Wired has some hurried notes from a panel at a conference called Digital Music Forum East where music experts talked about how the kids find music. Probably the most interesting (and forthcoming) panelist was Ali Partovi, CEO, of iLike. Some of his comments highlight how he sees people sharing and recommending music: We try to […]

Wired has some hurried notes from a panel at a conference called Digital Music Forum East where music experts talked about how the kids find music. Probably the most interesting (and forthcoming) panelist was Ali Partovi, CEO, of iLike. Some of his comments highlight how he sees people sharing and recommending music:

We try to balance machine-based and human-based filtering. People gravitate towards the friend thing more though — maybe it’s because we have such a young demographic. Or maybe people are more social than was previously realized.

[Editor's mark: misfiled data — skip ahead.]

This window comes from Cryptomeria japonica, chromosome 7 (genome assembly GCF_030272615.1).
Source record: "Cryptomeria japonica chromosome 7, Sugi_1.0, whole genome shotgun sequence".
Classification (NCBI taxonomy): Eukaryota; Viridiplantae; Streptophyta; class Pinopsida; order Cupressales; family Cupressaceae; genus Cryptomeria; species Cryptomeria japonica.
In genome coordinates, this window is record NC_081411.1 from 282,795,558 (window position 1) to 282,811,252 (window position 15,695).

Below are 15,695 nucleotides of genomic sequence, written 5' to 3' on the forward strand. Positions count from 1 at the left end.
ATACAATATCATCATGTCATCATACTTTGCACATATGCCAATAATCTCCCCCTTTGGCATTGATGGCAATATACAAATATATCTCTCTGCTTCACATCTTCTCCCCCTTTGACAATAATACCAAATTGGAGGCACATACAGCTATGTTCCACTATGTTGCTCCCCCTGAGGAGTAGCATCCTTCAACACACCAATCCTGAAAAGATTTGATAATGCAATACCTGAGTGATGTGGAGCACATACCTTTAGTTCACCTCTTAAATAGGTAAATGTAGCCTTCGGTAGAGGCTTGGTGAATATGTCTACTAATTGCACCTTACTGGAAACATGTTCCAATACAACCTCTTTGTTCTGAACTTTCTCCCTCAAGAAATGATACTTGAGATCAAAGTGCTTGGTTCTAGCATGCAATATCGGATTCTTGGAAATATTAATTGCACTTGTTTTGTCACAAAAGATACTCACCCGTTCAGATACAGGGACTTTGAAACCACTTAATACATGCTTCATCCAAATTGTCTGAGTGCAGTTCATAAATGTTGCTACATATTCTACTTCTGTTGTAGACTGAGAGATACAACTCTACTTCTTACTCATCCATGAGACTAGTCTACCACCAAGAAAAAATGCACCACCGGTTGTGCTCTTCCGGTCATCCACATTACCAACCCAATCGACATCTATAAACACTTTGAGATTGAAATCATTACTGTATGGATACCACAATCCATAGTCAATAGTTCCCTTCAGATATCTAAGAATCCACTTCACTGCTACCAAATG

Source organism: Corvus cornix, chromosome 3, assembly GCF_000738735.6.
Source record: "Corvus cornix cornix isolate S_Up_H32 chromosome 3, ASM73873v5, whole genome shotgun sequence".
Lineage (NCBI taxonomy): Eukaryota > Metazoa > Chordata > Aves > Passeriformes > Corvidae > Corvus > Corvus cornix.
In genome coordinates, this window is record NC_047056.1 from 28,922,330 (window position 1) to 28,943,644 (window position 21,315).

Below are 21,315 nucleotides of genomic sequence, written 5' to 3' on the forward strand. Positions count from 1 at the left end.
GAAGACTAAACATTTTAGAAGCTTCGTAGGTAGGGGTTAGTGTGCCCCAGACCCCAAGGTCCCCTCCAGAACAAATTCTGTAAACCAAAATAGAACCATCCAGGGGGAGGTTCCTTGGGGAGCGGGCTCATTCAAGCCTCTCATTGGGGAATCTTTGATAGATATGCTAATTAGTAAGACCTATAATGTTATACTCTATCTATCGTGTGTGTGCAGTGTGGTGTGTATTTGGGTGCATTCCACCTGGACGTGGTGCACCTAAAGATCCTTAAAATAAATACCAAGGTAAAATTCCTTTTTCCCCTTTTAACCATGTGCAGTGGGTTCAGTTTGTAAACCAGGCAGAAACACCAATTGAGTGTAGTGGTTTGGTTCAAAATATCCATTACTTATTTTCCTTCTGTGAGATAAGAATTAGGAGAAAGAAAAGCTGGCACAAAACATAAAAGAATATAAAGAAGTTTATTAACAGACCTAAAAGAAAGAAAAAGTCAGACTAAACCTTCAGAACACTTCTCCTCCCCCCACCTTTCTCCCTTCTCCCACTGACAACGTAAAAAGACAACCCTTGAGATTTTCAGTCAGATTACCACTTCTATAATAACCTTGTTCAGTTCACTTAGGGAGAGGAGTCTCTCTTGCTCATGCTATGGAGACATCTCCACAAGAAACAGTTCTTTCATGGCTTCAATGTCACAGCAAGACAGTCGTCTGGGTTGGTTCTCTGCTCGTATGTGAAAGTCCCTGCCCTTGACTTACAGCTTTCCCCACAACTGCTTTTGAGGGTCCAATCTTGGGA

When you find something you like, the first instinct is to share it with somebody else. iLike facilitates this. It means social networks are here to stay. Email is a social network, IM is a social network, but MySpace and Facebook are better attuned to the types of behavior that humans want to do.
Live music is an even more social experience. The next question is, my favorite band is coming to town, who do I want to go to the show with?

Social Networks and Music Discovery: What It Means for Music Businesses | Listening Post from Wired.com

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